Supplements

Also, disclosed herein are nutritional supplements that comprise the microcapsules disclosed herein. A nutritional supplement is any compound or composition that can be administered to or taken by a subject to provide, supply, or increase a nutrient(s) (e.g., vitamin, mineral, essential trace element, amino acid, peptide, nucleic acid, oligonucleotide, lipid, cholesterol, steroid, carbohydrate, and the like). For example, a nutritional supplement can comprise a composition comprising one or more loading substances disclosed herein.

The nutritional supplement can comprise any amount of the microcapsules disclosed herein, but will typically contain an amount determined to supply a subject with a desired dose of a loading substance (e.g., EPA and/or DHA). The exact amount of microcapsules required in the nutritional supplement will vary from subject to subject, depending on the species, age, weight and general condition of the subject, the severity of any dietary deficiency being treated, the particular mode of administration, and the like. Thus, it is not possible to specify an exact amount for every nutritional supplement. However, an appropriate amount can be determined by one of ordinary skill in the art using only routine experimentation given the teachings herein.

The nutritional supplement can also comprise other nutrient(s) such as vitamins other trace elements, minerals, and the like. Further, the nutritional supplement can comprise other components such as preservatives, antimicrobials, anti-oxidants, chelating agents, thickeners, flavorings, diluents, emulsifiers, dispersing aids, or binders.

The nutritional supplements are generally taken orally and can be in any form suitable for oral administration. For example, a nutritional supplement can typically be in a tablet, gel-cap, capsule, liquid, sachets, or syrup form.

The nutritional supplements can be designed for humans or animals, based on the recommended dietary intake for a given individual. Such considerations are generally based on various factors such as species, age, and sex as described above, which are known or can be determined by one of skill in the art. In one example, the disclosed supplements can be used as a component of feed for animals such as, but not limited to, livestock (e.g., pigs, chickens, cows, goats, horses, and the like) and domestic pets (e.g., cats, dogs, birds, and the like).

Pharmaceutical Formulations

Also, pharmaceutical formulations comprising the disclosed microcapsules are disclosed herein. A suitable pharmaceutical formulation can comprise any of the disclosed compositions with a pharmaceutically acceptable carrier. For example, a pharmaceutical formulation can comprise one or more of the disclosed emulsions and/or microcapsules and a pharmaceutically acceptable carrier. The disclosed pharmaceutical formulations can be used therapeutically or prophylactically.

By “pharmaceutically acceptable” is meant a material that is not biologically or otherwise undesirable, i.e., the material may be administered to a subject without causing any undesirable biological effects or interacting in a deleterious manner with any of the other components of the pharmaceutical formulation in which it is contained. The carrier would naturally be selected to minimize any degradation of the active ingredient and to minimize any adverse side effects in the subject, as would be well known to one of skill in the art.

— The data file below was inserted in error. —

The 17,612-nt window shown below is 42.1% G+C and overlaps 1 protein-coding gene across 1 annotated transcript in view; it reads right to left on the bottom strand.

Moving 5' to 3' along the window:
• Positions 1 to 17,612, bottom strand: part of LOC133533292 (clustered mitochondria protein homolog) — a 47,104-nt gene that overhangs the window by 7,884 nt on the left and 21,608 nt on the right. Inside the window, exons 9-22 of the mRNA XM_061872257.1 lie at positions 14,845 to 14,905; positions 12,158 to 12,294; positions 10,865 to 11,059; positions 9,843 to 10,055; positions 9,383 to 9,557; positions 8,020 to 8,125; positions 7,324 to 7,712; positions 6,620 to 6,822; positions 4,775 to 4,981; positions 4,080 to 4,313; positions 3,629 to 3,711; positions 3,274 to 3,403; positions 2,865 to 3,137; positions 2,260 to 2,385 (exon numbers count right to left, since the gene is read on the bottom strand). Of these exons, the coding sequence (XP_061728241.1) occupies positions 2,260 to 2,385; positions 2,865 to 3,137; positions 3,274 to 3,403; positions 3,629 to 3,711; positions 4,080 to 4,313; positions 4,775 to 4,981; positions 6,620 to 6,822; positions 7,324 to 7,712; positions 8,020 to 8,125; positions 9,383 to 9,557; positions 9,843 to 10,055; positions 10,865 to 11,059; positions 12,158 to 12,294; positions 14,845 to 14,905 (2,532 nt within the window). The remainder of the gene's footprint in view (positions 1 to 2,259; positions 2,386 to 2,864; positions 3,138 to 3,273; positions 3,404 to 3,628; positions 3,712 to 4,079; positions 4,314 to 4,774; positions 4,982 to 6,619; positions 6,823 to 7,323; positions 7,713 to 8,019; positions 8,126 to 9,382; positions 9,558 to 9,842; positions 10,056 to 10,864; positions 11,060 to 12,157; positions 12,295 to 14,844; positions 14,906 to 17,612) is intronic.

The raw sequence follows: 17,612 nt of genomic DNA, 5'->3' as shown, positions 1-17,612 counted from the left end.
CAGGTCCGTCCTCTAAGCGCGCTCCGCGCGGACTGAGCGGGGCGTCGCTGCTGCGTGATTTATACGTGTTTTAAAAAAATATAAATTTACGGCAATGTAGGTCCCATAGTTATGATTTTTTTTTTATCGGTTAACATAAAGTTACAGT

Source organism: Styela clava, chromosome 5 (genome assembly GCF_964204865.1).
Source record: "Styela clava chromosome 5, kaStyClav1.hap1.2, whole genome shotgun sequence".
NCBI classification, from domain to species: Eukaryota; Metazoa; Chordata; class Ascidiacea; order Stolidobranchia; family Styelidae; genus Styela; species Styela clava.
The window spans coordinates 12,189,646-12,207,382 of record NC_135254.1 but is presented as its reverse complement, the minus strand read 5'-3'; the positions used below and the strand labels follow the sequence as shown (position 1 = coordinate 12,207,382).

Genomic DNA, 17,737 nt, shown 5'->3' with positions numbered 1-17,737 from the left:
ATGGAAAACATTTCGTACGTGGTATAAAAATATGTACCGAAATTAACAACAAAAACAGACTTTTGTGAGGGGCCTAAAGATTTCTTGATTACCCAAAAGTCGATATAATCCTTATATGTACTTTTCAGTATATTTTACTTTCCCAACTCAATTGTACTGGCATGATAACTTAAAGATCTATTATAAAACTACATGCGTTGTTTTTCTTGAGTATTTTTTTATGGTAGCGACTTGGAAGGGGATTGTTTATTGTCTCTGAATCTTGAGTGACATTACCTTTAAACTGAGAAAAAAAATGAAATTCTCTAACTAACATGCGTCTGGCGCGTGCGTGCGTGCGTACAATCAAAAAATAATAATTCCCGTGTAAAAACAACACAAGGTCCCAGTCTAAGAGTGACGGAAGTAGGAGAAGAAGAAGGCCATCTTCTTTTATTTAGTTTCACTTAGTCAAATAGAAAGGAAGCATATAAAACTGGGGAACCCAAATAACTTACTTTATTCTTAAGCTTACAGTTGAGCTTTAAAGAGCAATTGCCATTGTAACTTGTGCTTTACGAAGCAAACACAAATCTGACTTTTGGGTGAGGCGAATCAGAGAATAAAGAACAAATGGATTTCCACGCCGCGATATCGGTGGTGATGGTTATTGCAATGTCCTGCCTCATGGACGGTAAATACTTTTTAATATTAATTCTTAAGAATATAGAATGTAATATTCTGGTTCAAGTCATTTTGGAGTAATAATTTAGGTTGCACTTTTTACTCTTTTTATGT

Pharmaceutical carriers are known to those skilled in the art. These most typically would be standard carriers for administration of drugs to humans, including solutions such as sterile water, saline, and buffered solutions at physiological pH. Suitable carriers and their formulations are described in Remington: The Science and Practice of Pharmacy, 21st ed., Lippincott Williams & Wilkins, Philadelphia, Pa., 2005, which is incorporated by reference herein for its teachings of carriers and pharmaceutical formulations. Typically, an appropriate amount of a pharmaceutically-acceptable salt is used in the formulation to render the formulation isotonic. Examples of the pharmaceutically-acceptable carrier include, but are not limited to, saline, Ringer's solution and dextrose solution. The pH of the solution can be from about 5 to about 8 (e.g., from about 7 to about 7.5). Further carriers include sustained release preparations such as semipermeable matrices of solid hydrophobic polymers containing the disclosed compounds, which matrices are in the form of shaped articles, e.g., films, liposomes, microparticles, or microcapsules. It will be apparent to those persons skilled in the art that certain carriers can be more preferable depending upon, for instance, the route of administration and concentration of composition being administered. Other compounds can be administered according to standard procedures used by those skilled in the art.

Pharmaceutical formulations can include additional carriers, as well as thickeners, diluents, buffers, preservatives, surface active agents and the like in addition to the compounds disclosed herein. Pharmaceutical formulations can also include one or more additional active ingredients such as antimicrobial agents, anti-inflammatory agents, anesthetics, and the like.